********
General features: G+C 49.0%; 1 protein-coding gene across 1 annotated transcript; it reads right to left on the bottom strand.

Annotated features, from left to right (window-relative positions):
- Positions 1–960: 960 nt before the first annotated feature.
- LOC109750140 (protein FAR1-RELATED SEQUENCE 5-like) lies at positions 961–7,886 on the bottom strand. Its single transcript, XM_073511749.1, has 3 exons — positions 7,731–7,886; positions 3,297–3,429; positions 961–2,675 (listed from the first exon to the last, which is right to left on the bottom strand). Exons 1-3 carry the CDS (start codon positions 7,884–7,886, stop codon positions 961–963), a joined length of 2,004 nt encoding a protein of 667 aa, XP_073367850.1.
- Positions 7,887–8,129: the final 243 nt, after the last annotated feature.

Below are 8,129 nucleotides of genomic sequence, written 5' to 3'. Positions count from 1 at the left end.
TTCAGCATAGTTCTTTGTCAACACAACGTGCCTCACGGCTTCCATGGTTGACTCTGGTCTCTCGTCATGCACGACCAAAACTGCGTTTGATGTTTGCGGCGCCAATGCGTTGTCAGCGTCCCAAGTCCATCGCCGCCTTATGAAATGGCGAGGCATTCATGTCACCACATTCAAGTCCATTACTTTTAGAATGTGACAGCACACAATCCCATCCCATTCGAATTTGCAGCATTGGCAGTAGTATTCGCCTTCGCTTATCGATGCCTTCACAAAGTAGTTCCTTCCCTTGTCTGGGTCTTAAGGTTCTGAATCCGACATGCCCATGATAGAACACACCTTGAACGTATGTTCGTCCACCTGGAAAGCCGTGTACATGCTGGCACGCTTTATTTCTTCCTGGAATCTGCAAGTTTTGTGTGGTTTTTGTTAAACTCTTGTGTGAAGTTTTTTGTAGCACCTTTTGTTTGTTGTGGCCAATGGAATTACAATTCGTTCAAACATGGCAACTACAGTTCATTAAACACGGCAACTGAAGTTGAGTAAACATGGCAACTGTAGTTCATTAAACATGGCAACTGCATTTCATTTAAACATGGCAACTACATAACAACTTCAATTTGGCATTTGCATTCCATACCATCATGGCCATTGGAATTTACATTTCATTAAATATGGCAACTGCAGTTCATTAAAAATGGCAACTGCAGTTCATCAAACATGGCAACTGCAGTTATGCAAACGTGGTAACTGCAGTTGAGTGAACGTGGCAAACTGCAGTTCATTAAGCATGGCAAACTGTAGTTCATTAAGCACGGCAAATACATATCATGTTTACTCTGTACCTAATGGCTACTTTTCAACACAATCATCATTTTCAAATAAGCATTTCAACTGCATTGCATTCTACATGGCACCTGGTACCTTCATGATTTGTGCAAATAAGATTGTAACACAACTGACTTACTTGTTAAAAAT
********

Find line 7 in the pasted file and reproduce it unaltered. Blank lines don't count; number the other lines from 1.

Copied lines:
TTCAGCATAGTTCTTTGTCAACACAACGTGCCTCACGGCTTCCATGGTTGACTCTGGTCTCTCGTCATGCACGACCAAAACTGCGTTTGATGTTTGCGGCGCCAATGCGTTGTCAGCGTCCCAAGTCCATCGCCGCCTTATGAAATGGCGAGGCATTCATGTCACCACATTCAAGTCCATTACTTTTAGAATGTGACAGCACACAATCCCATCCCATTCGAATTTGCAGCATTGGCAGTAGTATTCGCCTTCGCTTATCGATGCCTTCACAAAGTAGTTCCTTCCCTTGTCTGGGTCTTAAGGTTCTGAATCCGACATGCCCATGATAGAACACACCTTGAACGTATGTTCGTCCACCTGGAAAGCCGTGTACATGCTGGCACGCTTTATTTCTTCCTGGAATCTGCAAGTTTTGTGTGGTTTTTGTTAAACTCTTGTGTGAAGTTTTTTGTAGCACCTTTTGTTTGTTGTGGCCAATGGAATTACAATTCGTTCAAACATGGCAACTACAGTTCATTAAACACGGCAACTGAAGTTGAGTAAACATGGCAACTGTAGTTCATTAAACATGGCAACTGCATTTCATTTAAACATGGCAACTACATAACAACTTCAATTTGGCATTTGCATTCCATACCATCATGGCCATTGGAATTTACATTTCATTAAATATGGCAACTGCAGTTCATTAAAAATGGCAACTGCAGTTCATCAAACATGGCAACTGCAGTTATGCAAACGTGGTAACTGCAGTTGAGTGAACGTGGCAAACTGCAGTTCATTAAGCATGGCAAACTGTAGTTCATTAAGCACGGCAAATACATATCATGTTTACTCTGTACCTAATGGCTACTTTTCAACACAATCATCATTTTCAAATAAGCATTTCAACTGCATTGCATTCTACATGGCACCTGGTACCTTCATGATTTGTGCAAATAAGATTGTAACACAACTGACTTACTTGTTAAAAAT